New Museum Opens “Ghosts in the Machine”

Stan VanDerBeek's Movie-Drome (1963-1966). Photos by Tim Schreier.
Stan VanDerBeek’s Movie-Drome (1963-1966). Photos by Tim Schreier.

It’s already been a big week for the New Museum and now the staff is gearing up for an eventful weekend.  On the heels of this week’s opening of “Ghosts in the Machine,” a sweeping survey addressing the relationships between art and technology, the museum is getting ready for its annual block party, which will be held tomorrow in Sara D. Roosevelt Park.

We’ll have more of the exhibition in a moment.  But first, here are the details for tomorrow’s free community event.  It will be held from noon-5 p.m. along Chrystie Street from Delancey to Broome.  There will be hands-on workshops for the kids plus live performances.  Everyone who attends will get free passes to the museum.

It’s definitely a good to to visit the New Museum, since “Ghosts in the Machine” just opened on Wednesday. Earlier this week we attended the press preview, along with photographer Tim Schreier who supplied us with the photos you see in this story.

Richard Hamilton “Man, Machine and Motion” 1955/2012.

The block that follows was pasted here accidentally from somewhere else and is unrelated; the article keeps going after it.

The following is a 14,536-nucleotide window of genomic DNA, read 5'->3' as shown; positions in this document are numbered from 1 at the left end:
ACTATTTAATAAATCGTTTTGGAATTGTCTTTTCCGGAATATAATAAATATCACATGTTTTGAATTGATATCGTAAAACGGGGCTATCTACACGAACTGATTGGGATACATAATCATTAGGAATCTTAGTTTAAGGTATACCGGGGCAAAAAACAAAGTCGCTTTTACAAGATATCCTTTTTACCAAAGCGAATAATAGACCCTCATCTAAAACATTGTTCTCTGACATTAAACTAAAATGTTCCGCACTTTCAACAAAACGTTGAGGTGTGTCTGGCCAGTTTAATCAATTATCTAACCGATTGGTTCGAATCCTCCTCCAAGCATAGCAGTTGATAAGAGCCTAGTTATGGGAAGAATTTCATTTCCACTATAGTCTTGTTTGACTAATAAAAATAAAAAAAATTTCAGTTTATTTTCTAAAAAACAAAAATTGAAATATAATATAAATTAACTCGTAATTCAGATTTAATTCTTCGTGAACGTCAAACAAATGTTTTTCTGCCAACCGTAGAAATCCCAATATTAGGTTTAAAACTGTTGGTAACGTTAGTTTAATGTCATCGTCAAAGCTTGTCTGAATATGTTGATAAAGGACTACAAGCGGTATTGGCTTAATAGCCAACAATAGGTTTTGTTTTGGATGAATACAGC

In this morning’s New York Times, Roberta Smith calls the show, featuring more than 140 works, “an ambitious, multitasking, somewhat austere exhibition” that is “smart and thought stirring” but also “a little short on living, breathing artworks and slightly overloaded with rather stale ones and other objects and diagrams that, altogether, function primarily as interesting period pieces or historical artifacts.”

Stan VanDerBeek’s “Movie-Drome.”

One of the more attention-grabbing pieces in the exhibition is filmmaker Stan VanDerBeek, mid-1960’s “Movie-Drome.”  Visitors to the museum are drawn inside to gaze up at the ceiling, where they are bombarded with a variety of projected films, drawings and other images. The “Movie-Drome” has rarely been seen by the public int the past 40 years.

“Ghosts in the Machine” was curated by Massimiliano Gioni, the museum’s associate director, and Gary Carrion-Murayari. It was not meant to be a traditional survey but as the catalog states as “an encylopedic cabinet of wonders, bringing together an array of artworks and non-art objects to create an unsystematic archive of man’s attempt to reconcile the organic and the mechanical.”

Otto Piene “Light Ballet on Wheels” 1965.

In conjunction with “Ghosts in the Machine,” the museum is presenting a separate show in its lobby gallery — “Pictures from the Moon: Artists’ Holograms 1969-2008.” You can read more about it here.

Chuck Close, Untitled #1, 1997/2005; reflection hologram on glass plate.
Ed Ruscha “The End” parts 1 and 2.

Both exhibitions will be at the New Museum through the end of September.